By Jolene Hawkins
Looking back into our archives, I found a mystery that even to this day is not solved. Where is JP Myers? Get on your thinking caps as you read this story and see if you can solve the mystery.
In 1843, John Pecks Myers was born. When he was 18, he enlisted in the 104th Regiment NY State Volunteers. He was engaged in nearly all the battles of the Army of the Potomac, until Antietam, where he was wounded by a musket ball, shattering the bone near the ankle. He was in the hospital for five months, and offered a discharge, but refused it, going back to his unit. He continued his place in his unit and during the battle of Gettysburg, he was captured and taken to Andersonville Prison.
While in prison, he wrote a journal so that we are able to see daily life while he was a prisoner. He talked of the shelters and lack of them, the men who came in and left, and those who died while there. He was a prisoner for 22 months and when he was to be released, he and others were marched off to Vicksburg, where they then would get passage on boat for the rest of the journey home.
They were scheduled to board the Sultana, but another boat came and they were placed on it. The next day when the Sultana had a load of prisoners on it, taking that group home, it exploded, and 1,400 out of 2,200 on board were killed. How sad this was for the prisoners of war, who had been imprisoned for 12 to 22 months to end up being killed on the last leg of the trip home. JP talked about this for the rest of his life… how he had escaped death that day.
JP Myers returned to his home in Sardinia, got married to Florence May Beebe, and there, he and his family would live over his store, the Beebe and Myers General Store.
During his life, he also partner shipped with Ira Woodward and A F Drake and was in the wholesale butter and egg business in Springville, as well as a promoter and developer of the cemetery. He was president of the Village and President of the Board of Education.
JP bought real estate and sold it. Sometimes he would make money and other times he lost money.
So far, sounds like he had a great life.. right?
Enter David Ingalls, who was a capitalist and a real estate owner. They were friends and when David Ingalls died, JP Myers was the executor of his estate. Now pay attention. JP was the one who was going to make sure that the thousands of dollars that were left to people and places was processed.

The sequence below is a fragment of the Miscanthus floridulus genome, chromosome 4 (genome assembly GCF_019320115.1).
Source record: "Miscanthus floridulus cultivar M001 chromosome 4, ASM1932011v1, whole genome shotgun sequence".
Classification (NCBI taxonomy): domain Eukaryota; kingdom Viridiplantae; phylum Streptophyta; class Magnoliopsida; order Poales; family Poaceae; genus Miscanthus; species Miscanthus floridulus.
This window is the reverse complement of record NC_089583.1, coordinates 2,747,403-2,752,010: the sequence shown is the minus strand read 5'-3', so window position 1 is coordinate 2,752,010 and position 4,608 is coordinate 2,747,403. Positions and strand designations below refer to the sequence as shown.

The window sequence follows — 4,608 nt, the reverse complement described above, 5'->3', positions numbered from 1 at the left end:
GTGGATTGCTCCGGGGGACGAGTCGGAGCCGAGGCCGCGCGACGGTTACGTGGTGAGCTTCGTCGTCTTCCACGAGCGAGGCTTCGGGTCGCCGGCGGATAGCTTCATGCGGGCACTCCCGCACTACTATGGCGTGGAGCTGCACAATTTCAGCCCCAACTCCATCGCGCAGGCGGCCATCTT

JP left his office at the County Savings Bank Building, telling his office partners that he was going to his home in Springville. JP boarded the train to head home; it is said that he was carrying both money and other papers. After leaving the city, it came to light that he sent his wife a letter at a point between Albany and New York. It was posted at the station on the Hudson River Railroad. It was a rambling note in nature and contained references to the Ingalls estate and to Robert L Ingalls who, along with him, was the executor of the will. He told his wife he would be back in time for a party they were having at the house. Family and guests arrived, tables were decorated and the food was laid out.
He never showed up that night, or any other night since. After 10 days, he was officially reported as missing. Detectives were sent on his trail as far as Albany and for a ways down the Hudson River. They searched for him on the train, and all along the way up there.
When the report of his disappearance showed up in the newspapers, everybody had their own opinion. The attorneys assured the public that the Ingalls estate would not suffer a dollar’s loss on the account of JP missing. Books could be written about such tragedies. Was he foully murdered? If so, could it have been one of the gang of Raiders from Andersonville who had sworn revenge on the former Regulators? Did he get into a card game and lose his life as well as his money? Did he fall off the train? Or was he thrown off?! Was he a victim of robbers? Did he take the money and move somewhere else to start a new life? One could go endlessly, and we do not know the answers… and this is one of our mysteries. So what is your opinion? Let us know at firstname.lastname@example.org or stop by!